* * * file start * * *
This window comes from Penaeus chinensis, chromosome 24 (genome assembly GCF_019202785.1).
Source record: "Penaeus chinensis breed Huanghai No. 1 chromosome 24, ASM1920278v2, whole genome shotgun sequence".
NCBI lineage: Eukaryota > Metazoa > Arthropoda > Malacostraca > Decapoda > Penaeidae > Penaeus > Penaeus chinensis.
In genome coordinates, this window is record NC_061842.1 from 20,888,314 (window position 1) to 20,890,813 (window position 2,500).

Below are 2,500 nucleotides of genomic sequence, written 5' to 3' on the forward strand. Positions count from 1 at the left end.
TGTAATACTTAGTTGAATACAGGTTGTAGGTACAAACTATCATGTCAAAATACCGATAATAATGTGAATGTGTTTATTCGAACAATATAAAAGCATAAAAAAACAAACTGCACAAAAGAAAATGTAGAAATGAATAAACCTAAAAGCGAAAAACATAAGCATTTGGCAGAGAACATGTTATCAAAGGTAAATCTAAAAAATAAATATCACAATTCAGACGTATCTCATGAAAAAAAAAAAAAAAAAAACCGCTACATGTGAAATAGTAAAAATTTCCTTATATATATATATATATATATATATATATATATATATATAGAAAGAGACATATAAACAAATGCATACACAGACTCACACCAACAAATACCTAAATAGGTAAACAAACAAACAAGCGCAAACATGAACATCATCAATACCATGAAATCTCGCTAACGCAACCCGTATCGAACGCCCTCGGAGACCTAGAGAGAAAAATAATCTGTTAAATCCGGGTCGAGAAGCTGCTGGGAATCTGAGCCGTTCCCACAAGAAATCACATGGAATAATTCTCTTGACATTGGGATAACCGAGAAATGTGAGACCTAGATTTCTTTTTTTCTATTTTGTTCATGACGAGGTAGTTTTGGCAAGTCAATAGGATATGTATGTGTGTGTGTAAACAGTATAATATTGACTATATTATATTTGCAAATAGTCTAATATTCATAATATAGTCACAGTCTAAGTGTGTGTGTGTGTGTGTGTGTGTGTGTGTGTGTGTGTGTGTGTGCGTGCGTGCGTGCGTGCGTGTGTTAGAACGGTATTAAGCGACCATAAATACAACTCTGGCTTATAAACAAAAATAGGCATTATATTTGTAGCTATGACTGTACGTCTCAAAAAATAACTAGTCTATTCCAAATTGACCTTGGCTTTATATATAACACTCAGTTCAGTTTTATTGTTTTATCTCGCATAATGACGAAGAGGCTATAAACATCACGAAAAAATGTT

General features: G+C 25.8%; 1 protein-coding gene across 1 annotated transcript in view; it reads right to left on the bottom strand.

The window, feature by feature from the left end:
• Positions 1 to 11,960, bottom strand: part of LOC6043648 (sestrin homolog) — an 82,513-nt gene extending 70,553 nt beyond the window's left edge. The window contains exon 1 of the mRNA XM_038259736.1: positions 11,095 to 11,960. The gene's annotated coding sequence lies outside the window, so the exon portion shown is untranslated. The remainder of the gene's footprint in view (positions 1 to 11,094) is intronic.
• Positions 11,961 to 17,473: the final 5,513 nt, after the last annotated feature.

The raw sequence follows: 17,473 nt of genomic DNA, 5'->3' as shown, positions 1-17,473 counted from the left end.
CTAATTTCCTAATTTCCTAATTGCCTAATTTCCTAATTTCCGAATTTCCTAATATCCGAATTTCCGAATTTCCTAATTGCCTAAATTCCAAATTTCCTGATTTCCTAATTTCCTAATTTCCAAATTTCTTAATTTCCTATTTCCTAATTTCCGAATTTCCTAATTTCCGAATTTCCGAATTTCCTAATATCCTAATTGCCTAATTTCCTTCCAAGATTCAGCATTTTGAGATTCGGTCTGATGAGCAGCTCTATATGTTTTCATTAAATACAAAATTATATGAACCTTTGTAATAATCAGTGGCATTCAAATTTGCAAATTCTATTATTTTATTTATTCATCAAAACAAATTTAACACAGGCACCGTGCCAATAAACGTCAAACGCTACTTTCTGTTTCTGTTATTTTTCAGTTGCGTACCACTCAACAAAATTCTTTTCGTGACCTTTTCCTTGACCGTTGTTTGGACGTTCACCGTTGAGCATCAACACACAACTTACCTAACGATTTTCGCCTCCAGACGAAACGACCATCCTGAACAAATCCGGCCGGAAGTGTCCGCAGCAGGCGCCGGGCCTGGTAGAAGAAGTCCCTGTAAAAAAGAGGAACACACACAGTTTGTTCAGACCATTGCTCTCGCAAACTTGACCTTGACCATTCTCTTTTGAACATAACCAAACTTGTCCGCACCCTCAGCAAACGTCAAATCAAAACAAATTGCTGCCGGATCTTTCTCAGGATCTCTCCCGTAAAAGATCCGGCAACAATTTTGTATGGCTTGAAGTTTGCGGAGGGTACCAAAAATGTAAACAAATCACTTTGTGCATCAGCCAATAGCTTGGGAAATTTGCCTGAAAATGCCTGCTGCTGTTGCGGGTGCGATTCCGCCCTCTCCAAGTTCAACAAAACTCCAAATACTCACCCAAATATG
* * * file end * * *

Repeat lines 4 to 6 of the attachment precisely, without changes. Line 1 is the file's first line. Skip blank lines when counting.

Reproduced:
In genome coordinates, this window is record NC_061842.1 from 20,888,314 (window position 1) to 20,890,813 (window position 2,500).

Below are 2,500 nucleotides of genomic sequence, written 5' to 3' on the forward strand. Positions count from 1 at the left end.
TGTAATACTTAGTTGAATACAGGTTGTAGGTACAAACTATCATGTCAAAATACCGATAATAATGTGAATGTGTTTATTCGAACAATATAAAAGCATAAAAAAACAAACTGCACAAAAGAAAATGTAGAAATGAATAAACCTAAAAGCGAAAAACATAAGCATTTGGCAGAGAACATGTTATCAAAGGTAAATCTAAAAAATAAATATCACAATTCAGACGTATCTCATGAAAAAAAAAAAAAAAAAAACCGCTACATGTGAAATAGTAAAAATTTCCTTATATATATATATATATATATATATATATATATATATATAGAAAGAGACATATAAACAAATGCATACACAGACTCACACCAACAAATACCTAAATAGGTAAACAAACAAACAAGCGCAAACATGAACATCATCAATACCATGAAATCTCGCTAACGCAACCCGTATCGAACGCCCTCGGAGACCTAGAGAGAAAAATAATCTGTTAAATCCGGGTCGAGAAGCTGCTGGGAATCTGAGCCGTTCCCACAAGAAATCACATGGAATAATTCTCTTGACATTGGGATAACCGAGAAATGTGAGACCTAGATTTCTTTTTTTCTATTTTGTTCATGACGAGGTAGTTTTGGCAAGTCAATAGGATATGTATGTGTGTGTGTAAACAGTATAATATTGACTATATTATATTTGCAAATAGTCTAATATTCATAATATAGTCACAGTCTAAGTGTGTGTGTGTGTGTGTGTGTGTGTGTGTGTGTGTGTGTGTGTGCGTGCGTGCGTGCGTGCGTGTGTTAGAACGGTATTAAGCGACCATAAATACAACTCTGGCTTATAAACAAAAATAGGCATTATATTTGTAGCTATGACTGTACGTCTCAAAAAATAACTAGTCTATTCCAAATTGACCTTGGCTTTATATATAACACTCAGTTCAGTTTTATTGTTTTATCTCGCATAATGACGAAGAGGCTATAAACATCACGAAAAAATGTT